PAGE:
A. Gontijo Lab | Insulin-like hormone triggers pupariation development in Drosophila

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[From left to right: Dr. Juliane Menezes, Dr. Fabiana Heredia, Dr. Cesar Mendes, Dr. Magdalena Fernandez-Acosta and Dr. Alisson Gontijo]

Fabiana Herédia, Yanel Volonté and Joana Pereirinha are all first authors in the brand new Nature Communications article from research co-led by Dr. Alisson Gontijo and Dr. Andres Garelli in the lab Integrative Biomedicine in CEDOC. They described the hormone ecdysone triggers the Dilp8-Lgr3 pathway to induce pupariation development. The article is titled “The steroid-hormone ecdysone coordinates parallel pupariation neuromotor and morphogenetic subprograms via epidermis-to-neuron Dilp8-Lgr3 signal induction” and is available here.

What discoveries led you to the research described in your publication?

We and others had previously demonstrated that Dilp8, a relaxin-like peptide found in Drosophila flies, had a key role in promoting developmental stability via its neuronal receptor, Lgr3. Relaxins are a large group of insulin-like peptides, which are structurally similar to insulin, but act via different receptors. Human relaxins had been implicated in reproduction, stress signaling, and cancer metastasis.

While studying flies lacking the Dilp8-Lgr3 pathway, we noticed, quite serendipitously, the aberrant shape of their pupal case, also known as “puparium”. This structure protects the animal from predators and desiccation during fly metamorphosis (when the larva transforms into an adult form). The puparium is formed by the animal’s hardened and remodeled larval cuticle, in a multi-step “innate” behavioral process called pupariation. Innate behaviors do not require previous experience and are typically executed to completion upon triggering, such as the sucking reflex of newborns, the nest-building of birds, and the web-spinning of spiders.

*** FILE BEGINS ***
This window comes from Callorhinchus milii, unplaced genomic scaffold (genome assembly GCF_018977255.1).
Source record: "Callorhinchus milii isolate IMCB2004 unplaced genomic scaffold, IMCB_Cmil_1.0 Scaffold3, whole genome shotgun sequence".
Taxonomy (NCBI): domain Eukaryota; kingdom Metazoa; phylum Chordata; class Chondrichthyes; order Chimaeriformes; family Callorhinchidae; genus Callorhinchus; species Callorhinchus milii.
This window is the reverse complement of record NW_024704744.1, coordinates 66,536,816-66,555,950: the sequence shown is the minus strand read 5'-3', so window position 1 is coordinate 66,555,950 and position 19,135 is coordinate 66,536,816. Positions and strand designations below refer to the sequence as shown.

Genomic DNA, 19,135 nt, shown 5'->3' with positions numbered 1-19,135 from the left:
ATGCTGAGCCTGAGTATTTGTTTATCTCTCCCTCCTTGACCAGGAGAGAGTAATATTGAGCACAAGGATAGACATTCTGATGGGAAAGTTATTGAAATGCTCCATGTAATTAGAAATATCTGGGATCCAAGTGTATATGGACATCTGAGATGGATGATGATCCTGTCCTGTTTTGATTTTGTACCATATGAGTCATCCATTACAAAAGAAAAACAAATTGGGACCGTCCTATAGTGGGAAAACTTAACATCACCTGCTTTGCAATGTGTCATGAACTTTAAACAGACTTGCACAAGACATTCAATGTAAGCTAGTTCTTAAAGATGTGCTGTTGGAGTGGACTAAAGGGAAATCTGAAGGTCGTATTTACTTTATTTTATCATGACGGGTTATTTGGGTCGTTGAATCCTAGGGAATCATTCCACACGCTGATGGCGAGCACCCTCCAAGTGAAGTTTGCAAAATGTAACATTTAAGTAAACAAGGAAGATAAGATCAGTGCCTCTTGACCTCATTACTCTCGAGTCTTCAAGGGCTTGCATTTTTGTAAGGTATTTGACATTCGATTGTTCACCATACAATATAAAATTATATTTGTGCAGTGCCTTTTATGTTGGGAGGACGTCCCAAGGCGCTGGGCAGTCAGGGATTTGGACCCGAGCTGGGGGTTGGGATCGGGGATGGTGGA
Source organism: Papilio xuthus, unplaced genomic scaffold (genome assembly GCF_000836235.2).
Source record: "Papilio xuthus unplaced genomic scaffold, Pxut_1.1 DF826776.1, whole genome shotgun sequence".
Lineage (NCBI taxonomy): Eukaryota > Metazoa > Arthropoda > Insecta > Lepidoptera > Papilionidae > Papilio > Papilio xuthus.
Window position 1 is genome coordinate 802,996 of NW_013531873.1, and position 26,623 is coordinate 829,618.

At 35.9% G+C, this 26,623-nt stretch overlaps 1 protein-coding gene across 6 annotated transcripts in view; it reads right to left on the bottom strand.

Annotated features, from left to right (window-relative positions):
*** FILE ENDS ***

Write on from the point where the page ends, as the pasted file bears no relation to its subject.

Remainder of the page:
The motor subprograms of innate behaviors are many times coupled to drastic morphogenetic changes, especially when they occur during animal maturation. In the case of puparium formation, the cuticle is swiftly hardened after the animal executes the body-remodeling contractions and associated behaviors of pupariation, such as the expulsion and spreading of “glue”, a proteinaceous mix produced by the salivary gland that firmly attaches the puparium to its substrate. If the cuticle hardens before or while these behaviors are being executed, puparium remodeling and/or glue expulsion fail(s), leading to decreased survival rates. How the coupling between morphogenetic and motor programs is achieved during innate behaviors was unclear.

What were you trying to understand and what is the main discovery of this work?